The Connection between Professional Sporting Events, Holidays and Domestic Violence in Calgary, Alberta

29 Pages Posted: 6 Jul 2017

See all articles by Sophia Boutilier

Sophia Boutilier

Stony Brook University - Department of Sociology, Students

Ali Jadidzadeh

University of Calgary

Elena Esina

University of Calgary

Lana Wells

University of Calgary - The School of Public Policy

Ronald D. Kneebone

University of Calgary - The School of Public Policy; University of Calgary - Department of Economics

Date Written: june 8, 2017

Abstract

There are some days in Calgary, Alta when domestic violence is more likely to happen than other days. There is a statistically significant connection between higher rates of domestic violence and certain Calgary Stampeders’ football games as well as the arrival of the Calgary Stampede. During the 10-day-long Calgary Stampede, domestic violence calls on the seventh, ninth and tenth day of Stampede, were up 15 per cent compared to an average day. Weekends and summer months were also generally associated with the highest rates of domestic violence reports in Calgary.

When it came to Calgary Stampeders’ football games, calls were higher only when the Stampeders faced off against the rival Edmonton Eskimos – with a 15 per cent increase in domestic violence reports. Grey Cup games in which Calgary played were associated with a 40 per cent increase in reports of domestic violence. However, games played by the Calgary Flames seemed to have no relationship to domestic violence calls, even those against the rival Edmonton team.

Also, New Year’s Day appears to be associated with a significant spike in domestic violence, going by a four-year count of phone calls reporting domestic violence to both police and a local help line for those experiencing domestic and sexual abuse. There are also increases in calls associated with Good Friday, Easter, Canada Day, Labour Day, Valentine’s Day and Halloween.

Meanwhile, the 2013 catastrophic floods in Calgary resulted in an increase in reports of domestic violence to police and the Connect help line, averaging an additional 6.6 reported incidents of domestic violence per day during the flood, 14 per cent higher than average.

A correlation was also found in Calgary between the fall in oil prices and the rise in calls, with every US$10 fall in the price of West Texas Intermediate resulting in an extra call for help every two days.

Since reducing domestic violence requires recognizing possible contributing factors and finding ways to counteract their effect, identifying these correlates is the first step to prevention. New places to look, based on these results, are highly charged Stampeder football games, the Calgary Stampede, weekends, summer months and certain holidays.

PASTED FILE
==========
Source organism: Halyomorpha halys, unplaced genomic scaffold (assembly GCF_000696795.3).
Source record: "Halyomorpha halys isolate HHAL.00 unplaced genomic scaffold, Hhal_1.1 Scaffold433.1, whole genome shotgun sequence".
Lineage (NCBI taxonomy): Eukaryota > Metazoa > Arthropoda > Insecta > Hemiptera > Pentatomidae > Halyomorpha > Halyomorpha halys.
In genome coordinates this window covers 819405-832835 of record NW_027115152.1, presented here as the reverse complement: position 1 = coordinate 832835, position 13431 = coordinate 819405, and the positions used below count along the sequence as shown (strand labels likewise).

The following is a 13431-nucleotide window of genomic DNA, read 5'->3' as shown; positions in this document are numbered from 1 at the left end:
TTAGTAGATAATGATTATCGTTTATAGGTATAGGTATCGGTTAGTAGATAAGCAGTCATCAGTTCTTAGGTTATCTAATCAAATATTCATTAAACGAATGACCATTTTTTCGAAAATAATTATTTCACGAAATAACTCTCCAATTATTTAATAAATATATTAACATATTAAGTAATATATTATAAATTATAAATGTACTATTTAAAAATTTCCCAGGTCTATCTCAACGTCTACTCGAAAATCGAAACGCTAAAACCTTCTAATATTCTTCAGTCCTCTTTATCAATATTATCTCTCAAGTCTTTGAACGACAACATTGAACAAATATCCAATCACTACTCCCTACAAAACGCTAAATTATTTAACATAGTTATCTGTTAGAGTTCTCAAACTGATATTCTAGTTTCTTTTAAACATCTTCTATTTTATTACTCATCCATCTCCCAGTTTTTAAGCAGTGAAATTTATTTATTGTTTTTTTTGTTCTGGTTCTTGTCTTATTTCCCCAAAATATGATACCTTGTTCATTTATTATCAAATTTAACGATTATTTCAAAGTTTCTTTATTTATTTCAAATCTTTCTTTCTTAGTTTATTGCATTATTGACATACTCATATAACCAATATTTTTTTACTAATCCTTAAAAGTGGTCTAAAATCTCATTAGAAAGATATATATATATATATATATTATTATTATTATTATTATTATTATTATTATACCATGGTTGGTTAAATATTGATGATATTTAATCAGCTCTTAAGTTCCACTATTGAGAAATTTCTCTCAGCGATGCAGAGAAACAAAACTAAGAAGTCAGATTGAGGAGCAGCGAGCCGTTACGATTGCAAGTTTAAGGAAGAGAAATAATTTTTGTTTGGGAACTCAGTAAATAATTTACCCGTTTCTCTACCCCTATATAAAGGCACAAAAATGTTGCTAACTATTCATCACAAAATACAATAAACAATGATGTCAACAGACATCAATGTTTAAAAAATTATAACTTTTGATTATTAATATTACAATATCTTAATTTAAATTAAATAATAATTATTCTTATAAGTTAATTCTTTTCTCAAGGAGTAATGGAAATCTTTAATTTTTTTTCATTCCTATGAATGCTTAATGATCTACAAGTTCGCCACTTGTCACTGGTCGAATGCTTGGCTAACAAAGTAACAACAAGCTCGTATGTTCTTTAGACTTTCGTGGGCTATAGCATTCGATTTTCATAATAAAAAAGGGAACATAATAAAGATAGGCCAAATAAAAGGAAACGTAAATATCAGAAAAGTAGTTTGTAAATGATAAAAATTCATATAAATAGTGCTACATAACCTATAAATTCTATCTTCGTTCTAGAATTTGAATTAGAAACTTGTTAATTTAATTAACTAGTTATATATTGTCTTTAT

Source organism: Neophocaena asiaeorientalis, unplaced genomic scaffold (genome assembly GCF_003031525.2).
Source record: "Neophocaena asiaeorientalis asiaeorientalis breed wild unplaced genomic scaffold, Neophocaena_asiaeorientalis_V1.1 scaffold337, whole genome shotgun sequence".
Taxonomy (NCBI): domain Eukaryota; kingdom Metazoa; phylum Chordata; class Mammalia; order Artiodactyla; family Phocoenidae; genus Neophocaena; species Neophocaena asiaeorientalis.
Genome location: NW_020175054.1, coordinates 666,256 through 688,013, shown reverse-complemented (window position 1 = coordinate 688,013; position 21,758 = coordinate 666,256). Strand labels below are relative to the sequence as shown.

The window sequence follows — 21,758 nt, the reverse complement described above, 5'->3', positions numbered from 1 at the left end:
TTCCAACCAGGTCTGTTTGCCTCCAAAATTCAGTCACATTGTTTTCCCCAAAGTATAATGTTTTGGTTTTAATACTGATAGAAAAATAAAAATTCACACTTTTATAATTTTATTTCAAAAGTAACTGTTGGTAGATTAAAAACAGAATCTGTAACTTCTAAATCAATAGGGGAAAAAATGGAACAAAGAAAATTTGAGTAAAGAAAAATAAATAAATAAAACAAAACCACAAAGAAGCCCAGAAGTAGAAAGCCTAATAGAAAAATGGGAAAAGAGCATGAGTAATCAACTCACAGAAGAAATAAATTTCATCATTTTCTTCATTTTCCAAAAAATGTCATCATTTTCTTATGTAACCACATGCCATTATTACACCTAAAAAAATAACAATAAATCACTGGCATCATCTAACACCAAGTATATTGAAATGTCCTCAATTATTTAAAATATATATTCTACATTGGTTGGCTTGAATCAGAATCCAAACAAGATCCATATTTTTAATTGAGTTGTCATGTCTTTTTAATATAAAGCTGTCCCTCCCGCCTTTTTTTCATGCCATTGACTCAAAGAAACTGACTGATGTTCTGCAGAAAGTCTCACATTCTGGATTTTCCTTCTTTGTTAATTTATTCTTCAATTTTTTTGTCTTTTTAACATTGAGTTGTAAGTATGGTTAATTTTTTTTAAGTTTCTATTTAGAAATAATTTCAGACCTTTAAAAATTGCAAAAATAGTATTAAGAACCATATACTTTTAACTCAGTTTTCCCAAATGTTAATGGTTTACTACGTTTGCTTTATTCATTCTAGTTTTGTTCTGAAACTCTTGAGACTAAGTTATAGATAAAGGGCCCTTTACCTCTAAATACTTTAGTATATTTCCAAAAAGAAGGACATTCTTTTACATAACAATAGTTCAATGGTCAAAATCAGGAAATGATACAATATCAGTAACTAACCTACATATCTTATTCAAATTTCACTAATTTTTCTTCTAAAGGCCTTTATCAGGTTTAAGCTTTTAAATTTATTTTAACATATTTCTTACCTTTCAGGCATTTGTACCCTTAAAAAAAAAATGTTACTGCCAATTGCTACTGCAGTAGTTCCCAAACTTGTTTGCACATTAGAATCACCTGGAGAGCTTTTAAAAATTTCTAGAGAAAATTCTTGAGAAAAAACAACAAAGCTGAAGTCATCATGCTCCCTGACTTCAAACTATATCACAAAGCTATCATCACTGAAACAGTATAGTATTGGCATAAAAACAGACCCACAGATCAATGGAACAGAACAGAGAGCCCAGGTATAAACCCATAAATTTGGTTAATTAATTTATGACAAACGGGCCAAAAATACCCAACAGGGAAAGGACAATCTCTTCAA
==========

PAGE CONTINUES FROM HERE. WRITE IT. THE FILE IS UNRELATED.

Based on the study results, the authors recommend increasing publically funded childcare and affordable family outings; working with sporting organizations to better educate and support gender equity, healthy relationship skills and bystander skills; increasing training in social and emotional learning for parents and families; and conducting further research on the role of alcohol in domestic violence.

Keywords: domestic violence, calgary stampede, stampeders, calgary, publically funded childcare, alcohol

Suggested Citation

Boutilier, Sophia and Jadidzadeh, Ali and Esina, Elena and Wells, Lana and Kneebone, Ron, The Connection between Professional Sporting Events, Holidays and Domestic Violence in Calgary, Alberta (june 8, 2017). SPP Research Paper No. Volume 10 • Issue 12 • June 2017. Available at SSRN: https://ssrn.com/abstract=2997172

Sophia Boutilier

Stony Brook University - Department of Sociology, Students

NY
United States

Ali Jadidzadeh

University of Calgary ( email )

University Drive
Calgary, Alberta T2N 1N4
Canada

Elena Esina

University of Calgary

University Drive
Calgary, Alberta T2N 1N4
Canada

Lana Wells

University of Calgary - The School of Public Policy

Calgary, Alberta
Canada

Ron Kneebone (Contact Author)

University of Calgary - The School of Public Policy

Calgary, Alberta
Canada

University of Calgary - Department of Economics ( email )

2500 University Drive, NW
Calgary, Alberta T2N 1N4
Canada

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